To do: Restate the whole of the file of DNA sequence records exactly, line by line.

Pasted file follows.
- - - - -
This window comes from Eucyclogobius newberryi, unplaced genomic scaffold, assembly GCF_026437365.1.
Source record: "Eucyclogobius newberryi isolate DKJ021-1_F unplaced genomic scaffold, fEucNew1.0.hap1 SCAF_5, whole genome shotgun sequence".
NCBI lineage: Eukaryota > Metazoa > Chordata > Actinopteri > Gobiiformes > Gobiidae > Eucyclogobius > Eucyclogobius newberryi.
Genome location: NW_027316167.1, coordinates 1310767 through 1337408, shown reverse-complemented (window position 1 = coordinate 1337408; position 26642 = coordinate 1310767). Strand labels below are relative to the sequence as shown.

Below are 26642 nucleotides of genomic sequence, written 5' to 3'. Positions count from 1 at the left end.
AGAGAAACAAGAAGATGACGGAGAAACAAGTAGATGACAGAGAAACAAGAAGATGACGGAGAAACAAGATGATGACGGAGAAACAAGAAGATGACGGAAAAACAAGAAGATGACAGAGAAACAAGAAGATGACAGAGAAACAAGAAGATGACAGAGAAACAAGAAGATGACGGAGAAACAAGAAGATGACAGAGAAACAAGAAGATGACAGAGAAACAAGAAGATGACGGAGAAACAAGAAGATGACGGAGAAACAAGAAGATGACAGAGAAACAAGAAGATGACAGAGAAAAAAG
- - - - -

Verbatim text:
This window comes from Eucyclogobius newberryi, unplaced genomic scaffold, assembly GCF_026437365.1.
Source record: "Eucyclogobius newberryi isolate DKJ021-1_F unplaced genomic scaffold, fEucNew1.0.hap1 SCAF_5, whole genome shotgun sequence".
NCBI lineage: Eukaryota > Metazoa > Chordata > Actinopteri > Gobiiformes > Gobiidae > Eucyclogobius > Eucyclogobius newberryi.
Genome location: NW_027316167.1, coordinates 1310767 through 1337408, shown reverse-complemented (window position 1 = coordinate 1337408; position 26642 = coordinate 1310767). Strand labels below are relative to the sequence as shown.

Below are 26642 nucleotides of genomic sequence, written 5' to 3'. Positions count from 1 at the left end.
AGAGAAACAAGAAGATGACGGAGAAACAAGTAGATGACAGAGAAACAAGAAGATGACGGAGAAACAAGATGATGACGGAGAAACAAGAAGATGACGGAAAAACAAGAAGATGACAGAGAAACAAGAAGATGACAGAGAAACAAGAAGATGACAGAGAAACAAGAAGATGACGGAGAAACAAGAAGATGACAGAGAAACAAGAAGATGACAGAGAAACAAGAAGATGACGGAGAAACAAGAAGATGACGGAGAAACAAGAAGATGACAGAGAAACAAGAAGATGACAGAGAAAAAAG